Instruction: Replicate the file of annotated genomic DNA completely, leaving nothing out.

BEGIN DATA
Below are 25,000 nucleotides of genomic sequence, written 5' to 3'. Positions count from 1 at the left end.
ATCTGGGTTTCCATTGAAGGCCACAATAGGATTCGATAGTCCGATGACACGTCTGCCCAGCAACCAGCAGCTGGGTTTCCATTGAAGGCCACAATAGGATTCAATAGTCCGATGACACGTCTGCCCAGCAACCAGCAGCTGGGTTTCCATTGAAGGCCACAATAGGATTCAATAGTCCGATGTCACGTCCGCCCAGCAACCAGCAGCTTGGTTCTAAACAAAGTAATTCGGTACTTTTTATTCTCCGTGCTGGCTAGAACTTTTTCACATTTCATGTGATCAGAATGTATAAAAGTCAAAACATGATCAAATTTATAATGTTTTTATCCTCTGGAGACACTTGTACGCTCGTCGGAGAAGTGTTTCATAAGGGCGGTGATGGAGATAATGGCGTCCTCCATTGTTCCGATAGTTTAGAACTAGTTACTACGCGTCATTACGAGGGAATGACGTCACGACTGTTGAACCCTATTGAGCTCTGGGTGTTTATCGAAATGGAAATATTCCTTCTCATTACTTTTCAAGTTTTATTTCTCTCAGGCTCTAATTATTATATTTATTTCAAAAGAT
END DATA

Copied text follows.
Below are 25,000 nucleotides of genomic sequence, written 5' to 3'. Positions count from 1 at the left end.
ATCTGGGTTTCCATTGAAGGCCACAATAGGATTCGATAGTCCGATGACACGTCTGCCCAGCAACCAGCAGCTGGGTTTCCATTGAAGGCCACAATAGGATTCAATAGTCCGATGACACGTCTGCCCAGCAACCAGCAGCTGGGTTTCCATTGAAGGCCACAATAGGATTCAATAGTCCGATGTCACGTCCGCCCAGCAACCAGCAGCTTGGTTCTAAACAAAGTAATTCGGTACTTTTTATTCTCCGTGCTGGCTAGAACTTTTTCACATTTCATGTGATCAGAATGTATAAAAGTCAAAACATGATCAAATTTATAATGTTTTTATCCTCTGGAGACACTTGTACGCTCGTCGGAGAAGTGTTTCATAAGGGCGGTGATGGAGATAATGGCGTCCTCCATTGTTCCGATAGTTTAGAACTAGTTACTACGCGTCATTACGAGGGAATGACGTCACGACTGTTGAACCCTATTGAGCTCTGGGTGTTTATCGAAATGGAAATATTCCTTCTCATTACTTTTCAAGTTTTATTTCTCTCAGGCTCTAATTATTATATTTATTTCAAAAGAT